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When it comes to the death penalty being given to the mentally handicapped, people have differences of opinions. Many people claim that they should get the same as any other person convicted because they are capable of making their own decisions, and that they completely understand what they are doing wrong, while others are adamant that they should not be held accountable in such a severe manor. It goes without saying that there are different levels of mental illness, and it can be described in many ways.
It is the opinion of this writer that a truly mentally handicapped individual is often incapable of understanding what they have done, they are often forced into confessing to committing a crime that they are not really guilty of, and they are often abused and mistreated themselves and without resources. The following essay will explain why a person with a true mental handicap should not receive the death penalty.
First of all, a truly and severely mentally handicapped person will not have the mental capacity to truly understand what they have done or how severe the punishment will be for the crime.
Unfortunately, many members of society today often take advantage of the mentally handicapped. It must be considered that someone with an extremely low level of intelligence could easily be pressured into doing something wrong for someone that they care about. It is also necessary to consider the idea that the person may have committed the crime out of fear, and they did not completely comprehend what they were doing at the time.
Someone with a low intelligence level must be looked at in several ways before receiving punishment. According to experts, more than seventy percent of mentally handicapped persons were unaware of the severity of their crime and its punishment.
Another point worth noting is that fifty-eight percent of the confessions given by the mentally handicapped are false and given because the accused was under great pressure. People with serious mental illnesses are at an extreme disadvantage when trying to defend themselves when they face criminal charges. Those difficulties are even worse when the charges are so serious that the death penalty is sought. As a result, people with mental illness are at a greater risk for losing their lives to unfair rulings of the death penalty. When faced with the constant questioning and extreme interrogation by law enforcement, many mentally handicapped people will cave and just admit to it because they are scared and want it to end. They also confess because they think that will please the one questioning them and do not realize the consequences. It would be extremely easy for the person to become confused and end up saying something that will cause them to be convicted of a crime. A person’s true mental capacity should be looked at before a conviction is made and the death penalty assigned.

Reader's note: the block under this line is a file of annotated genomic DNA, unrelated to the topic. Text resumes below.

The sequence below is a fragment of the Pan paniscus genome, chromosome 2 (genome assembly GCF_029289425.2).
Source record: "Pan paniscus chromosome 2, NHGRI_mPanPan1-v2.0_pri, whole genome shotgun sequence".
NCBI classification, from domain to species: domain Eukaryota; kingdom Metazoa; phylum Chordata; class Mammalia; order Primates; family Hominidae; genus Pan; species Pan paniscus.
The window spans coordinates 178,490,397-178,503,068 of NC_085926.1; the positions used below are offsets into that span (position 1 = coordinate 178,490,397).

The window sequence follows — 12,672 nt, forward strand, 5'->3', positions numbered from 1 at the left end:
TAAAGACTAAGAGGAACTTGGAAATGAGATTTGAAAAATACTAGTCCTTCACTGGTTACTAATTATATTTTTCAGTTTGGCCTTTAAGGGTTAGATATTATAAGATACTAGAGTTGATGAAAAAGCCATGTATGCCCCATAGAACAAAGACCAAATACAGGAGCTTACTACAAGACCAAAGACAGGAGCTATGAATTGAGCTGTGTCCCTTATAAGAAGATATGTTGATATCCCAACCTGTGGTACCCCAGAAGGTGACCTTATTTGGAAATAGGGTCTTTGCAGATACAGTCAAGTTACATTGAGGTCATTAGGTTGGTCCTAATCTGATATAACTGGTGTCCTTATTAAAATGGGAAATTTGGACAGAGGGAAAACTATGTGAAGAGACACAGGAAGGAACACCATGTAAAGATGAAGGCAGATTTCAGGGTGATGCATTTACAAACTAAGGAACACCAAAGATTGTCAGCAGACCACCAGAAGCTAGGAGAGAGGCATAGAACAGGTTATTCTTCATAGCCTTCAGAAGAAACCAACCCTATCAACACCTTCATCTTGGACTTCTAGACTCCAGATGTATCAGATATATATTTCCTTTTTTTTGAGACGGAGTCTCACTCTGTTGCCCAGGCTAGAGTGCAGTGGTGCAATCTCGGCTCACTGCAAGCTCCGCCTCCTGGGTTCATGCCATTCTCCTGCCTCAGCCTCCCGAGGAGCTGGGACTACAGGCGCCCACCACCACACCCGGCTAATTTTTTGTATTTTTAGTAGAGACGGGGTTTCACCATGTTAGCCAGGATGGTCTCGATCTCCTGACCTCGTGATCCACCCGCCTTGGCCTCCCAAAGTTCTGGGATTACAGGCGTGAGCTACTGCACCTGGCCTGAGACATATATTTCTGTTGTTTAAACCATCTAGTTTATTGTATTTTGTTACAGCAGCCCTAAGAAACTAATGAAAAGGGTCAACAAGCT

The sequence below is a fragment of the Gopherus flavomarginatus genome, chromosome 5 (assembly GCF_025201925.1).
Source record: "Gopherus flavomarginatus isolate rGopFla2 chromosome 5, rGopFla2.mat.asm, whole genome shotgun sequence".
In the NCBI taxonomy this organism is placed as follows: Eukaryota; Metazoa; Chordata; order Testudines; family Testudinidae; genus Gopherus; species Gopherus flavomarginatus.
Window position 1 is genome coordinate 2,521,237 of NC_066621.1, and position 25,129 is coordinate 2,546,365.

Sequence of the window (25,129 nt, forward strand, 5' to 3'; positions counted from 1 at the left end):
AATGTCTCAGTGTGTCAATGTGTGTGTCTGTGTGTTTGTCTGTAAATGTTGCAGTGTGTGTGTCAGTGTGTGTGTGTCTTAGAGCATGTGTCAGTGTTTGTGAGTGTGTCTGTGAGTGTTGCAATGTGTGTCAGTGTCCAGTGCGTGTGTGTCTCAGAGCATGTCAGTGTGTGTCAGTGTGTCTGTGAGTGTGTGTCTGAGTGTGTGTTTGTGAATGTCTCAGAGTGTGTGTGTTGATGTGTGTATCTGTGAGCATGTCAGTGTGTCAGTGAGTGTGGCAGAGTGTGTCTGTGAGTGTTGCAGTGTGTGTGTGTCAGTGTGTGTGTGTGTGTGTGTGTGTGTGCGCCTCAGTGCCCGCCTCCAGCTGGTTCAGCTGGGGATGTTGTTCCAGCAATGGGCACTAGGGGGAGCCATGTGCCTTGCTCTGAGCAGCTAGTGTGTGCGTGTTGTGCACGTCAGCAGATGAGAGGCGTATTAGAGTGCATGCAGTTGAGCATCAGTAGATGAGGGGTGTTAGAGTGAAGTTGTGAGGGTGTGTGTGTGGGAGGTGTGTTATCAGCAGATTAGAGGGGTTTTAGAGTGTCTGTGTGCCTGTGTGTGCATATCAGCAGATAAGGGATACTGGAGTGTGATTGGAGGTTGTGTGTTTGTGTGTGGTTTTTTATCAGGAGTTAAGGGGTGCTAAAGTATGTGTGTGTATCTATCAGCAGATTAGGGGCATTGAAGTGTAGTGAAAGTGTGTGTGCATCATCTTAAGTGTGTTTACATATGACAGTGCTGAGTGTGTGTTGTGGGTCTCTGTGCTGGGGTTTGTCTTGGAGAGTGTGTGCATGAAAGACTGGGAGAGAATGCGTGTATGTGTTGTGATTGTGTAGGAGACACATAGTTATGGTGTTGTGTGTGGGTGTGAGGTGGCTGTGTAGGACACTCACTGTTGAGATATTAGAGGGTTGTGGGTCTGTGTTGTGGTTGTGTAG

Finally, the mentally handicapped are often abused and mistreated themselves, so they could be acting out as a result of that abuse. Many of them are bullied at school, in the workforce, or even in public places. Persons with mental disabilities are four to ten times more likely to be victimized than persons without disabilities. It is also noted that children with disabilities are more than twice as susceptible to physical or sexual abuse than children without disabilities. This should be looked at before a punishment is given for a crime. The death penalty would be a cruel punishment for someone who was reacting to how they had been treated and knew nothing better. Their behavior is often a result of how they were treated themselves.
On the other hand, there are reasons that one would oppose this writer’s opinion. Mental illness has many factors, and there are many types of mental disorders. There are true disabilities, and then there are those who claim that they are mentally ill in order to escape punishment for a crime that has been committed. There is a difference in criminally insane and mentally impaired. For this reason, the courts have established tests that must be given to someone who is claiming to be mentally ill. The first test is an I.Q. assessment. Any score under 70% is considered low. Another test has to do with the way they react in society. Can they keep a job? Can they live without assistance? Do they get along with others? If the accused cannot pass these three tests, then they should not be considered for the death penalty. However, those who are not truly handicapped should be punished. In summation, there are many views on capital punishment in regard to the mentally ill.
Some feel that it is necessary in every case, and others feel that it should only be given in certain circumstances. It is the opinion of this writer that those individuals with an I.Q. lower than seventy and have an inability to survive on their own should not receive the death penalty. This does not mean that they should not be punished for their crime, but that their mental abilities should be taken into consideration. It is widely known that they could be coerced into doing something wrong, and that they may not understand the severity of the crime. It is also a proven fact that individuals with serious mental disabilities are often threatened and talked into making false confessions. They also have difficulty understanding their rights and do not have the means or ability to help themselves. It is society’s responsibility to look out for the truly handicapped because they are often convicted of crimes that they did not understand or that they did not even commit.
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